Beware the statement, “We should accept death.” Of course, we should accept death, and furthermore, we should understand that “precious in the sight of The Lord is the death of His saints.” We should know that Jesus wants people to die, plans for people to die, and is fully prepared for their deaths, that these deaths are not failures of faith, power, authority, kingdom, or Latter Rain super-saintliness.
Observe that behind the teaching of such hype is the subtle assumption that the person teaching this idea has received an assignment to deliver the Ecclesia from bondage that doesn’t exist, to raise the bar too a level that the bar simply won’t go. And, more to the point, to prove that God does resuscitate people by asserting that God wants to resuscitate every dead person. He doesn’t. God is still in charge of birth and death. He hasn’t asked us to update or usurp His Providence in this area.
While there is clearly not a word or hint in the Bible that God stopped raising the dead through His representatives on earth when “the last apostle died,” neither is there a word or hint in the Bible that the Ecclesia is moving toward super-saintliness, or that this is a requirement of “fullness.”
Jesus’ last words to Simon Peter were clearly a discussion of Simon Peter’s death.
I tell you the truth. When you were young, you tied your own belt and went where you wanted. But when you are old, you will put out your hands and another person will tie you. That person will lead you where you don’t want to go.” (Jesus said this to show how Peter would die to give glory to God.) Then Jesus said to Peter, “Follow me!” [John 21:18-20]
Jesus says that Peter should expect to get old before he dies and expect that his death would glorify God! Two pretty powerful ideas about the death of a saint! While I intend to fight death and aging as my enemies and not my friends, to reach for wholesome of health in every area of my life, I am not going to hype the Gospel to include some concept of failure to getting older or dying. This kind of thing leads to exaggeration about the power of herbs, oils, gold dust, manna, barley greens, and acai berries as well. That kinda makes you scratch your head, though, when the same guy who is telling you that every believer should be able to raise anyone from the dead also wants you to purchase his special, revealed-from-a-trip-to-the-Realm mixture of dust, oil, herbs, and anointing for $95. (Get it now and get glorified by Christmas!)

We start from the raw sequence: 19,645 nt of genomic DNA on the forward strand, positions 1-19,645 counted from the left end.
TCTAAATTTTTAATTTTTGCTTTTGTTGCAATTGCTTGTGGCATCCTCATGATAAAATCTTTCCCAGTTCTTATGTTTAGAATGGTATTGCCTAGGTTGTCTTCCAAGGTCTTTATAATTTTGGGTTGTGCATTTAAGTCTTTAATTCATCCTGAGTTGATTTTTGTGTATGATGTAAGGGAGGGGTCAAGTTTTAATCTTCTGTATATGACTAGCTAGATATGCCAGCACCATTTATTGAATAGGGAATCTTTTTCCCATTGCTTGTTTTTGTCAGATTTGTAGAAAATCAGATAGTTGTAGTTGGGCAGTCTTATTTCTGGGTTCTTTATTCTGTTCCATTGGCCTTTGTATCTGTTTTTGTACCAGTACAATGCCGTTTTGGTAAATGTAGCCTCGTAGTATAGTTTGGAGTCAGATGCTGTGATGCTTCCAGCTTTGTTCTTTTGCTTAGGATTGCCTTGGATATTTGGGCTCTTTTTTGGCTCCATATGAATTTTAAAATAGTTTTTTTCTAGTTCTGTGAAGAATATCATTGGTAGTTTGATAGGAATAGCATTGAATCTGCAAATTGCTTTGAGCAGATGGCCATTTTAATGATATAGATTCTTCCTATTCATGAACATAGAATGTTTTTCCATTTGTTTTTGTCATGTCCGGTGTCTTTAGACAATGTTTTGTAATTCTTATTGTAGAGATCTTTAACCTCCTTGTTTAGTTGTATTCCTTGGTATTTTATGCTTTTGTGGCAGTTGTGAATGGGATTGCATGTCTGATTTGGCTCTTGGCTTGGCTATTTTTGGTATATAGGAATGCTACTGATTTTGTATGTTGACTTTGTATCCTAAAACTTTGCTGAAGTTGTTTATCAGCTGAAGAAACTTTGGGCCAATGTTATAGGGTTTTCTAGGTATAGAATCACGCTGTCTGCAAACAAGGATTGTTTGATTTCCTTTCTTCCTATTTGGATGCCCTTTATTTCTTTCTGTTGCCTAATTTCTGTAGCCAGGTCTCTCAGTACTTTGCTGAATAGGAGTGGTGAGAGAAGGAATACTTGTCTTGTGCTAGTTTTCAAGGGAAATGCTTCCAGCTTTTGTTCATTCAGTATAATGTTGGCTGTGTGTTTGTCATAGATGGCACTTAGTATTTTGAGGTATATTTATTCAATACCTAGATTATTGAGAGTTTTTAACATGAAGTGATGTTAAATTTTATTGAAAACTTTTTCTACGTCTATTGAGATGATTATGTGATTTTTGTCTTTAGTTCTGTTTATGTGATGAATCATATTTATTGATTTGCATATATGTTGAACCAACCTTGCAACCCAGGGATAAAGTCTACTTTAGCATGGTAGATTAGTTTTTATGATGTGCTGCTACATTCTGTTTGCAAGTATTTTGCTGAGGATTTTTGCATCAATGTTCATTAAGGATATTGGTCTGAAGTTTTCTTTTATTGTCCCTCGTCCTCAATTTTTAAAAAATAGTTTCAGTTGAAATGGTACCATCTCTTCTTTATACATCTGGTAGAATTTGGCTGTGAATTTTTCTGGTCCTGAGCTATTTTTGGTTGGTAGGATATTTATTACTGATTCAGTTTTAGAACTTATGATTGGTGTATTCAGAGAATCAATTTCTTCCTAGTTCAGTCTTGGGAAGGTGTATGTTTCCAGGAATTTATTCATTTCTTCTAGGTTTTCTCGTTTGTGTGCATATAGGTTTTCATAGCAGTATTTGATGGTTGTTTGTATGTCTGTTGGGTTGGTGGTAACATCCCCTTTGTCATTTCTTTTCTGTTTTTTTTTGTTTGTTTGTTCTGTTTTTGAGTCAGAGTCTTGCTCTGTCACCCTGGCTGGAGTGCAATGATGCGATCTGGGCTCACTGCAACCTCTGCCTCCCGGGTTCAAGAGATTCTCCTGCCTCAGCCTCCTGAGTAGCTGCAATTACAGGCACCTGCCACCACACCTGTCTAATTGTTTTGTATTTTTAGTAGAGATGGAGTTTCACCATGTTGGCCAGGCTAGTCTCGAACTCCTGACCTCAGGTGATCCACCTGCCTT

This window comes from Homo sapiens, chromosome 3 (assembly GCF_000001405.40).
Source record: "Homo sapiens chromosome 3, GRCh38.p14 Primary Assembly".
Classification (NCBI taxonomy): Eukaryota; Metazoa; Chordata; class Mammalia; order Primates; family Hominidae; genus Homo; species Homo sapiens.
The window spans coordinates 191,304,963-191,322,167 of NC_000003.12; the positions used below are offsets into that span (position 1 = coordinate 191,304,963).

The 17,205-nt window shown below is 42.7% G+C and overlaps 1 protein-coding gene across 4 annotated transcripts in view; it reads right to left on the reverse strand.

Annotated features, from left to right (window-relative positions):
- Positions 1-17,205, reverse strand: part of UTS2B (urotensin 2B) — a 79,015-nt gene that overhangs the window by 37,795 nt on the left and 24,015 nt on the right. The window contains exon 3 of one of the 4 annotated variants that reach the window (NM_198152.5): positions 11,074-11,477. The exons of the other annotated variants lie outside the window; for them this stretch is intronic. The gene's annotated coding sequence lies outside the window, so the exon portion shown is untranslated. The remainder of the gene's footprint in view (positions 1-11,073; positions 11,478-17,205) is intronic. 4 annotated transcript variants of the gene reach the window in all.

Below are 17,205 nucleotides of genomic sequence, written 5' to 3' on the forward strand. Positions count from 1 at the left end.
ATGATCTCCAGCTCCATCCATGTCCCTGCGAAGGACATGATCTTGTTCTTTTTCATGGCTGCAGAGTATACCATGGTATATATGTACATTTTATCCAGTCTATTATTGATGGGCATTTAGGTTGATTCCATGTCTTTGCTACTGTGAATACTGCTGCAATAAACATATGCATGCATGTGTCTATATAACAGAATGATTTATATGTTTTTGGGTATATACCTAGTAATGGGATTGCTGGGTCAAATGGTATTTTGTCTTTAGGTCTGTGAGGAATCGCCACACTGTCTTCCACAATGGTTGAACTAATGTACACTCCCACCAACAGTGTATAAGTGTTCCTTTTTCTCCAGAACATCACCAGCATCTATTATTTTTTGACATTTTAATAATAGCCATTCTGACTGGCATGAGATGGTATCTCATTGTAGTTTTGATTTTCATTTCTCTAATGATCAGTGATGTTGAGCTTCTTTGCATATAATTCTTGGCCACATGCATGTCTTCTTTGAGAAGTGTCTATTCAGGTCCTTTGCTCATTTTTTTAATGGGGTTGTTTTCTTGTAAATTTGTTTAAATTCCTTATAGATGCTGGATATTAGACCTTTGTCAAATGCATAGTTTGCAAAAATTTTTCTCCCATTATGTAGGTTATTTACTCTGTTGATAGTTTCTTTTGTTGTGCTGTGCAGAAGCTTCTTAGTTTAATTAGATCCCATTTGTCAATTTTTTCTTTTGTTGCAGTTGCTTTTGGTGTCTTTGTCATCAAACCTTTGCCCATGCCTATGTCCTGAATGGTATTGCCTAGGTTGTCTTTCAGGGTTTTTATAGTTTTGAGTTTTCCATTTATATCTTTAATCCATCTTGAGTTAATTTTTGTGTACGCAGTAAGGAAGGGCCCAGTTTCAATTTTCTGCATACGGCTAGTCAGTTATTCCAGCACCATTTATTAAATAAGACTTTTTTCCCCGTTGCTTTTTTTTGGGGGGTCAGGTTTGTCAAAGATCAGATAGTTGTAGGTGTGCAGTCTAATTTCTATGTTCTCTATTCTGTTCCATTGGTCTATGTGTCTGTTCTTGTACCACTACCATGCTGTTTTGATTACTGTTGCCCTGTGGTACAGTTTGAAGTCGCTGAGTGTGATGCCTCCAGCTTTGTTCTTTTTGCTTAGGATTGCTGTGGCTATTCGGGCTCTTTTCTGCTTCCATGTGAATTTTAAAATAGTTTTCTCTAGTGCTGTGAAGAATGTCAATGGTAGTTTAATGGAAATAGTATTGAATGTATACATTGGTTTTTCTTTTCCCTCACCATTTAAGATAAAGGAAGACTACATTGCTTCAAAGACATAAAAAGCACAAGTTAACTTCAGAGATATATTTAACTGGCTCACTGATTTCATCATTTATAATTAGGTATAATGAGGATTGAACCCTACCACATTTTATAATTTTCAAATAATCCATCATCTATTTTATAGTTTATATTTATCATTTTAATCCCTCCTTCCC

Not everybody takes the hype to such an obviously illogical extreme, but all the teachers of hyper-kingdom will tend toward some form of exaggeration that distracts from and discredits Truth about miracles, signs and wonders. It reminds you of the missionary that comes through on furlough and leaves you feeling that you might not go to heaven if you don’t sell everything you own and move to the remote villages of the Amazon by Thursday at 5 o’clock. Good people tend to exaggerate to prove a point.
Note: nearly every preacher has some form of this exaggeration, but the more mature the leader is, the less exaggeration will be expressed. The exaggeration leads to a “if only” mentality, an unspoken background noise of “if only everyone would get to one of my conferences like you are,” the Ecclesia would be raising a million people a month and taking over the universe by next June. The problem immediately becomes: how do I prove that God wants every believer to do this all the time when I’m not doing this all the time? Solution: The reason I’m not doing this all the time is that God wants us all to do this all the time. Problem: He doesn’t. And, everyone doing something all the time has nothing at all to do with you doing it all the time. Cool your jets a bit, cleanse the hype from your presentation, and just do what you are called to do. Teach the Bible and share your experiences. But, don’t attempt to make some experiences, the best ones you caught on video, the foundation of a doctrinal system.
Example: Let’s Go to Heaven on Vacation
The idea that Jesus wants us all to go to Heaven or give us all a fuller revelation of Heaven right now, or that Jesus has a few special ones He has called to be tour guides to Heaven, or that Jesus has in mind some kind of Mount of Transfiguration moment for our generation so we can talk to Elijah and Moses too…well, it all speaks to the same exaggeration of what it means to be prophetic. It overreaches the prophetic by appealing to people like the $1,000 seminars that will turn you into a real estate mogul after spending the day with a “guy who used to be just like you” in a meeting room at the Marriot.